Years ago I was blown away by Sherwin Nuland’s 1993 book How We Die: Reflections on Life’s Final Chapter. Instead of being morbid on one hand or clinically dry and detached on the other, Nuland struck a fine and novel balance with his engaging, scientific and accessible approach to a subject that as the old saying goes, like taxes is one of life’s most unpleasant certainties. Therefore, when I spotted Nuland’s 2005 biography of the great medieval Jewish philosopher, scholar and physician Maimonides while strolling down the shelves in the biographies section of my public library, I decided to give it a chance. After finishing last night I have to say that unfortunately, when compared to Nuland’s How We Die, Maimonides comes up just a bit short. But that doesn’t mean it’s an inferior book, since Nuland has written a credible and fairly readable biography of one of the Middle Age’s most towering intellectual figures and while it’s probably unfair to compare this book to Nuland’s earlier book How We Die, unfortunately his biography Maimonides, unlike How We Die, lacks that certain “something” that makes me fondly remember books for years, even decades.
Nuland, a physician and fairly prolific author, after a slightly rambling and overlong prologue, begins with Moses ben-Maimon’s birth and early childhood in 11th century Moorish Spain and his family’s flight to North Africa. Blessed with a sharp mind and a near photographic memory, the young Moses ben-Maimon soon distinguished himself as one of the leading commentators on Jewish sacred law and scripture. An expert in not just the Torah, Talmud and their associated commentaries, he would also master the writings of Aristotle, Plato and other ancient philosophers. But what distinguished him from other past luminaries was his ability to creatively draw from this deep reservoir of classical and religious knowledge in order succinctly address the moral, philosophical and issues of his day. Writing in both Hebrew and Arabic, his words and ideas contained in his commentaries, epistles and treatises would resonate for centuries throughout the Jewish world. His Guide for the Perplexed, an attempt to reconcile religious belief with rational thought, despite its somewhat incomprehensible passages would not only alter the course of Jewish and even Islamic thought but would also influence such Christians as Thomas Aquinas, Duns Scotus and Meister Eckhart.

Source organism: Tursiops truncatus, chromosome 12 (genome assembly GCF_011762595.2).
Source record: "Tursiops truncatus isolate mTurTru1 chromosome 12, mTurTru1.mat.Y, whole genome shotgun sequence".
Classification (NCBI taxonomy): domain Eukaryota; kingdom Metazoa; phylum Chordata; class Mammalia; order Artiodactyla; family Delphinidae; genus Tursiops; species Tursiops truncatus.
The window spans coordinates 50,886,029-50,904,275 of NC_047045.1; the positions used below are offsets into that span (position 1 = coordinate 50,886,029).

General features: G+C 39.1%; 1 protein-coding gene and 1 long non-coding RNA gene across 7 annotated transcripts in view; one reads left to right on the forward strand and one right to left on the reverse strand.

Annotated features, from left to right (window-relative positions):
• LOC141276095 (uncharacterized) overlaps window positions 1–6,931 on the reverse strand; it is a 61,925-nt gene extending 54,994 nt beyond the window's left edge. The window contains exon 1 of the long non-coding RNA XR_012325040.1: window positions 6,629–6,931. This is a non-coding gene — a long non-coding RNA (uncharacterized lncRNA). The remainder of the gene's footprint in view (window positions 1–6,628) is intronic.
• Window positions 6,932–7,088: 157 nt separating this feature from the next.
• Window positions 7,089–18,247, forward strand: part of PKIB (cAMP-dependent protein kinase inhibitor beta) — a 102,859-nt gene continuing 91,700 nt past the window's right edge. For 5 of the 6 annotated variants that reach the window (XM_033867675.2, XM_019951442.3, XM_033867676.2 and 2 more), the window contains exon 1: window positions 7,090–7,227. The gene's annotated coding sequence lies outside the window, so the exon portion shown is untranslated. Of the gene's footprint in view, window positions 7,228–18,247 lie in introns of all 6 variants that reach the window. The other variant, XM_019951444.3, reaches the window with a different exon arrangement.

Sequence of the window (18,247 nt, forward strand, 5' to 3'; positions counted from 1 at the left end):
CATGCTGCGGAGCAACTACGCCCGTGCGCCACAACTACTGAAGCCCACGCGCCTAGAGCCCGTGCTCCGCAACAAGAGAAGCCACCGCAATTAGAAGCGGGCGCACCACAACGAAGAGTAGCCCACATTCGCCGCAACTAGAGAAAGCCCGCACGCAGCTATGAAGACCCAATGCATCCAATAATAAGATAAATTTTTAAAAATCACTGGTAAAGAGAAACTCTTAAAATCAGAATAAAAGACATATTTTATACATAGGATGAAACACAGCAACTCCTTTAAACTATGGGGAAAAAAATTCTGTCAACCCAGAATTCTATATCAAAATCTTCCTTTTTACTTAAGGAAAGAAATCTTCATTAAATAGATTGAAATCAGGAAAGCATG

But as the infomercial pitchman says, “but wait, there’s more”. Forced by economic hardship into being the family’s breadwinner, the intellectually gifted and incredibly well-read religious scholar entered the field of medicine. Versed in the texts of Galen and other ancient Greek physicians, he would become a rising star in the 11th century medical world, eventually becoming a high-ranking court physician and expert on medical ethics and practice, (despite spending his early years expounding upon the finer points of the Talmud and Torah, he would later achieve notoriety as an expert in more earthy and less sacred subjects, as exemplified by his two medical best sellers: a sex manual and a guide to treating hemorrhoids).
Nuland’s book is good, but not great. Perhaps since he’s a physician, Nuland spends a bit too much time dwelling on Maimonides’ medical contributions as opposed to his more significant and lasting contributions in the areas of religious and philosophical thought. Thankfully, it’s not a hagiography since Nuland rightfully points out some of the less admirable aspects of the sage’s life, specifically his early lapse into religious dogmatism and his later somewhat slavish belief in the effectiveness of the theories of the ancient Galen. But like I said earlier, when compared to Nuland’s earlier book about the intricacies of death, this biography of a man who explored and explained the intricacies of life comes up a bit short.